Minnesota students face mandatory sexual assault training

Amber Athey
Investigative Reporter

  • The law was approved by the Minnesota legislature last year.
  • It is not clear what punishments students will face if they fail to complete the training
  • A new state law demands that Minnesota college students complete sexual assault prevention training within their first ten days of school.

    The law, approved by the Minnesota legislature in 2015, is “designed to combat sexual violence on campus”, reports the Star Tribune. Both public and private universities will have to comply starting this fall.

    "The idea was to...reduce some of the fear around reporting."   

    The mandatory sexual assault trainings must cover sexual assault definitions, consent, sexual assault prevention, and reporting procedures, but it is not clear what punishments students will face if they fail to complete the training.

    Amy McDonough, government relations director for the Minnesota Private College Council, says “every campus is going to handle that differently,” although she suggests one method of discipline may be to bar students from registering for classes.

    [RELATED: Sexual harassment trainings don't work, Feds admit]

    Comprehensive training will also be required for school security officers and campus administrators. According to the NY Daily News, the University of Minnesota does not have a training requirement for all security officers, although some officers do attend a one-day “Basic Sexual Assault Investigations course.”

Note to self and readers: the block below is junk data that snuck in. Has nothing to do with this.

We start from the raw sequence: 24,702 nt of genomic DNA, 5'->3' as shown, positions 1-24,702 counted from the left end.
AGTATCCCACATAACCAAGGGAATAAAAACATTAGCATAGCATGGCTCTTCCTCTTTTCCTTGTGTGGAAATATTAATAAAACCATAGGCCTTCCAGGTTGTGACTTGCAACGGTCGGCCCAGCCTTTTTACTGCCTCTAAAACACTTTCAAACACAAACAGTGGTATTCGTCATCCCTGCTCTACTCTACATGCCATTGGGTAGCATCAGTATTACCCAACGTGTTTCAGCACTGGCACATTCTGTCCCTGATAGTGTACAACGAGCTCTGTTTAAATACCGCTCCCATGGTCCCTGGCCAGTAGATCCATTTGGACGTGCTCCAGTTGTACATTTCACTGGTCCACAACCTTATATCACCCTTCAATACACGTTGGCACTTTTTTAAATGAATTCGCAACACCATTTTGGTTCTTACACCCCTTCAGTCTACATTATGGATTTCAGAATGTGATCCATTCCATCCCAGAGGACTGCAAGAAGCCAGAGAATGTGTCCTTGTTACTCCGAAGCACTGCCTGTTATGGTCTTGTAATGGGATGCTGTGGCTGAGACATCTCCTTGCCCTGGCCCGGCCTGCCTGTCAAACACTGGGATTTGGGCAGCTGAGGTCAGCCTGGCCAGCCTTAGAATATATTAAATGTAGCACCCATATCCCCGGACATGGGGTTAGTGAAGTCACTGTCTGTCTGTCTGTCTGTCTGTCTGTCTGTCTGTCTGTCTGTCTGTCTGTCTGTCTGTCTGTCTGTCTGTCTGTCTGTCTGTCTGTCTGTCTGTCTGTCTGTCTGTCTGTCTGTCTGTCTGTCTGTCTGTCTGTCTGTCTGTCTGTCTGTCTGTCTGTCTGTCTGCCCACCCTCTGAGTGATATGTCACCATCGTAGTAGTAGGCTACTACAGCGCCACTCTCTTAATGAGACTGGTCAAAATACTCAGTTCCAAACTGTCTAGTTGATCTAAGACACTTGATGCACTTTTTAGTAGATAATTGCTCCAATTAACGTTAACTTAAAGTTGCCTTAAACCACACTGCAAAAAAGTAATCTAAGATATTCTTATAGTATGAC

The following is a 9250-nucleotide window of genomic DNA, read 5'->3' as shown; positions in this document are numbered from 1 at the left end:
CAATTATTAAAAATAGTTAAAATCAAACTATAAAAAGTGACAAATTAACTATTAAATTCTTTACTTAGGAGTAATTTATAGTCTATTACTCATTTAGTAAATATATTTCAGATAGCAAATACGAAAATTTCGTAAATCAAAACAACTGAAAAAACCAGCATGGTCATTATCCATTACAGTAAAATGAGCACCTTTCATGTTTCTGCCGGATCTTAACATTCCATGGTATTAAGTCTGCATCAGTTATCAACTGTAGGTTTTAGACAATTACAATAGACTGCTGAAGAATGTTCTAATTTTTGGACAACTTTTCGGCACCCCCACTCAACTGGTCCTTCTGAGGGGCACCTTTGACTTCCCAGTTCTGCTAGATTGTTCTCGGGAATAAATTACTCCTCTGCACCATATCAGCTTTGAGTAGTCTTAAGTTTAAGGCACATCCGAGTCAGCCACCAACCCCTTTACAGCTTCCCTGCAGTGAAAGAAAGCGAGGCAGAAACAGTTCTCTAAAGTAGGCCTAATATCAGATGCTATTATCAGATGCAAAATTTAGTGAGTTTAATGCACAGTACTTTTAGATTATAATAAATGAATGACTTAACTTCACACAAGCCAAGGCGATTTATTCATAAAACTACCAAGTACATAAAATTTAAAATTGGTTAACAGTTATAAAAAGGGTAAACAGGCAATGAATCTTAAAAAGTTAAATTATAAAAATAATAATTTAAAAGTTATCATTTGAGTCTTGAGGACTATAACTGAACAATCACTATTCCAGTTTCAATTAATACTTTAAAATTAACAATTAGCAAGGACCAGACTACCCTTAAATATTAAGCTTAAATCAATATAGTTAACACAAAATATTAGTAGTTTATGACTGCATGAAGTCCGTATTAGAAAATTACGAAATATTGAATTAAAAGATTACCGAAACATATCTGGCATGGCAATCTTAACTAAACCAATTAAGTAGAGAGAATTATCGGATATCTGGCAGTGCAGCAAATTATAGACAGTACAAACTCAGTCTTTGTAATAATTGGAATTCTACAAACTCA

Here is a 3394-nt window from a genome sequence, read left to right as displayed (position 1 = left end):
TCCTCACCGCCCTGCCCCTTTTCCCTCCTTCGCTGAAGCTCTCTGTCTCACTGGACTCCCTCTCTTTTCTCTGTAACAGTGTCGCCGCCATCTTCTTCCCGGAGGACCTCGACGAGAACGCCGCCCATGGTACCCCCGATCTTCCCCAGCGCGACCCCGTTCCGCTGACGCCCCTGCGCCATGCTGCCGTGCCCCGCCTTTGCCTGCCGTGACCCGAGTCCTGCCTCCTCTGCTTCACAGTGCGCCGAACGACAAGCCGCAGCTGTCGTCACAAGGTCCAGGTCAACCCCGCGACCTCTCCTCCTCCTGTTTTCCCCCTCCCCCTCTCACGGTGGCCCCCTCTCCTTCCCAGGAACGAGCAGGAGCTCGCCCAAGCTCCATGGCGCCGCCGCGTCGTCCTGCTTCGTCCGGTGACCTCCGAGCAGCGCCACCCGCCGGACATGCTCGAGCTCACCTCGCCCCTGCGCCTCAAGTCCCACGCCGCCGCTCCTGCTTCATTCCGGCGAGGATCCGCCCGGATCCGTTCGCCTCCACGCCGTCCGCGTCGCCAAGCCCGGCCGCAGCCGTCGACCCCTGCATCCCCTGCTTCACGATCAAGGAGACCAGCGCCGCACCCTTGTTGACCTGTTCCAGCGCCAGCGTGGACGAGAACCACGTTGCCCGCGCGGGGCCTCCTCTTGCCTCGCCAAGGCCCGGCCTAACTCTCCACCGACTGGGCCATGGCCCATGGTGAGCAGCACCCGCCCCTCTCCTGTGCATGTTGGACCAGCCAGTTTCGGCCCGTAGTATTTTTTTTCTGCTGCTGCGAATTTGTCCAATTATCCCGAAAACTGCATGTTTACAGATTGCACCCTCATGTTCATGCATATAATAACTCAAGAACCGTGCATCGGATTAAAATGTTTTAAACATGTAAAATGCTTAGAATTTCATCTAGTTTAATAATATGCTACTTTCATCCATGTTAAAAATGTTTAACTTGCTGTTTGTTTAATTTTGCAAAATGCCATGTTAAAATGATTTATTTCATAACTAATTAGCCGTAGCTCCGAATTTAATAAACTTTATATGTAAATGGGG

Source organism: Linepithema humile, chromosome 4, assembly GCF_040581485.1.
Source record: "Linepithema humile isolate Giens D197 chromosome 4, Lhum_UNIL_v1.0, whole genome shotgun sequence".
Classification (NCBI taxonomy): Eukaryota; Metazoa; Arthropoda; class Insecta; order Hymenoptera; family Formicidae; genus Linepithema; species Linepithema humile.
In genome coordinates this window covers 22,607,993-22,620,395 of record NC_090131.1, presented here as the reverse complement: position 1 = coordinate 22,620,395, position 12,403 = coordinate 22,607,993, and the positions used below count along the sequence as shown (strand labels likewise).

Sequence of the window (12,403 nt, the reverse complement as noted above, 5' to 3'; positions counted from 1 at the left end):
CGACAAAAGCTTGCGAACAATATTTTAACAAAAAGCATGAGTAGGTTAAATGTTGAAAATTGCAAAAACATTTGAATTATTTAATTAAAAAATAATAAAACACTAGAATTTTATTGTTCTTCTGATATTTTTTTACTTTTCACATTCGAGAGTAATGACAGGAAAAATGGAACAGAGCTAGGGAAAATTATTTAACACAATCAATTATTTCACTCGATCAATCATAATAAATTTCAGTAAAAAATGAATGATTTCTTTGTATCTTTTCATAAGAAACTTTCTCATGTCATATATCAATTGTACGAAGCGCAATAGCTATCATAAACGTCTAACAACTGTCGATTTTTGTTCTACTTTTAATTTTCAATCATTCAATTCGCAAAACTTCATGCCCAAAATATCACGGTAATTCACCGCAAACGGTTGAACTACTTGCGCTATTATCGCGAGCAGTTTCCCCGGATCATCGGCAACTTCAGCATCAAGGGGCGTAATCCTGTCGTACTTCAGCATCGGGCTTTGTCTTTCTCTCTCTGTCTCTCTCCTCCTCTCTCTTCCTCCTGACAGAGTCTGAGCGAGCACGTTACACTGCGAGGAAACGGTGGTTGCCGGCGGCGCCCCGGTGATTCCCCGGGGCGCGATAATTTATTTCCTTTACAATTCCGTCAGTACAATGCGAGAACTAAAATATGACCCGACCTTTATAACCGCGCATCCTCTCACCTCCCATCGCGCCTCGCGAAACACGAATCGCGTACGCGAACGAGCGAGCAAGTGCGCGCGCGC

In addition to required sexual assault courses, the law will force colleges to disclose how many sexual assault cases they investigate each year, as well as how many result in disciplinary action.

    [RELATED: Stanford students complain that rape stats are too low]

    Yvonne Cournoyer of the Minnesota Coalition Against Sexual Assault, who was an adviser on the law, said that knowledge of what happens after sexual assault cases are reported “was kind of a black hole mystery.”

    The law will also make schools provide anonymous online outlets for reporting sexual assaults, an attempt to encourage reporting of incidents.

    “The idea was to...reduce some of the fear around reporting,” explains Cournoyer.

    Another piece of the law aims to increase reporting of sexual assaults by expanding which incidents fall under university jurisdiction. Previously, only on-campus assaults could be reported to universities, but the new law covers any incident involving a member of the campus community, regardless of location.

    Follow the author of this article on Twitter: @amber_athey





    Amber Athey

    Amber Athey

    Investigative Reporter

    Amber Athey is an Investigative Reporter for Campus Reform. She graduated from Georgetown University with a B.A. in Government and Economics, and is currently a member of the 2016-2017 Koch Associate Program. 

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